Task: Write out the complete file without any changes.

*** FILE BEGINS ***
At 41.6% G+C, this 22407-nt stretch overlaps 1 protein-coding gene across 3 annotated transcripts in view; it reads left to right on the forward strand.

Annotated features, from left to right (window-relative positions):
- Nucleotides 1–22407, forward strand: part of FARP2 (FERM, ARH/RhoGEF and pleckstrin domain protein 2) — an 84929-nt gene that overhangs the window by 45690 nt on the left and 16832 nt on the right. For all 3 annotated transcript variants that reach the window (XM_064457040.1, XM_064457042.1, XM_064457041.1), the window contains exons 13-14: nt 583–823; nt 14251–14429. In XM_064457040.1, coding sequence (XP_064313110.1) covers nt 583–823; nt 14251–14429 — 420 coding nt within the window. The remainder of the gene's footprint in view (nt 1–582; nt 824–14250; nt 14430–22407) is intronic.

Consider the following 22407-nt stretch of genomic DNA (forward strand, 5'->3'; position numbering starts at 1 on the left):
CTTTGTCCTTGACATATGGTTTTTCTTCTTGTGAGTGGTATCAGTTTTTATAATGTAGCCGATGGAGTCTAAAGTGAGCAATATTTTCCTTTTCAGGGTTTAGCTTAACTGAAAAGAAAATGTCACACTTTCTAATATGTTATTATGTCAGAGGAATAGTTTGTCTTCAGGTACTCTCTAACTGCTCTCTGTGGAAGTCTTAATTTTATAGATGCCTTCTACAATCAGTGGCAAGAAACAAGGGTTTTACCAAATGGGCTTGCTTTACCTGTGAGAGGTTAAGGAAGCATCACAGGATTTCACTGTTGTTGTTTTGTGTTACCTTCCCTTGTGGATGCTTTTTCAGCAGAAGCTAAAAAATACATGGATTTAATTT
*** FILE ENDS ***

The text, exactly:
At 41.6% G+C, this 22407-nt stretch overlaps 1 protein-coding gene across 3 annotated transcripts in view; it reads left to right on the forward strand.

Annotated features, from left to right (window-relative positions):
- Nucleotides 1–22407, forward strand: part of FARP2 (FERM, ARH/RhoGEF and pleckstrin domain protein 2) — an 84929-nt gene that overhangs the window by 45690 nt on the left and 16832 nt on the right. For all 3 annotated transcript variants that reach the window (XM_064457040.1, XM_064457042.1, XM_064457041.1), the window contains exons 13-14: nt 583–823; nt 14251–14429. In XM_064457040.1, coding sequence (XP_064313110.1) covers nt 583–823; nt 14251–14429 — 420 coding nt within the window. The remainder of the gene's footprint in view (nt 1–582; nt 824–14250; nt 14430–22407) is intronic.

Consider the following 22407-nt stretch of genomic DNA (forward strand, 5'->3'; position numbering starts at 1 on the left):
CTTTGTCCTTGACATATGGTTTTTCTTCTTGTGAGTGGTATCAGTTTTTATAATGTAGCCGATGGAGTCTAAAGTGAGCAATATTTTCCTTTTCAGGGTTTAGCTTAACTGAAAAGAAAATGTCACACTTTCTAATATGTTATTATGTCAGAGGAATAGTTTGTCTTCAGGTACTCTCTAACTGCTCTCTGTGGAAGTCTTAATTTTATAGATGCCTTCTACAATCAGTGGCAAGAAACAAGGGTTTTACCAAATGGGCTTGCTTTACCTGTGAGAGGTTAAGGAAGCATCACAGGATTTCACTGTTGTTGTTTTGTGTTACCTTCCCTTGTGGATGCTTTTTCAGCAGAAGCTAAAAAATACATGGATTTAATTT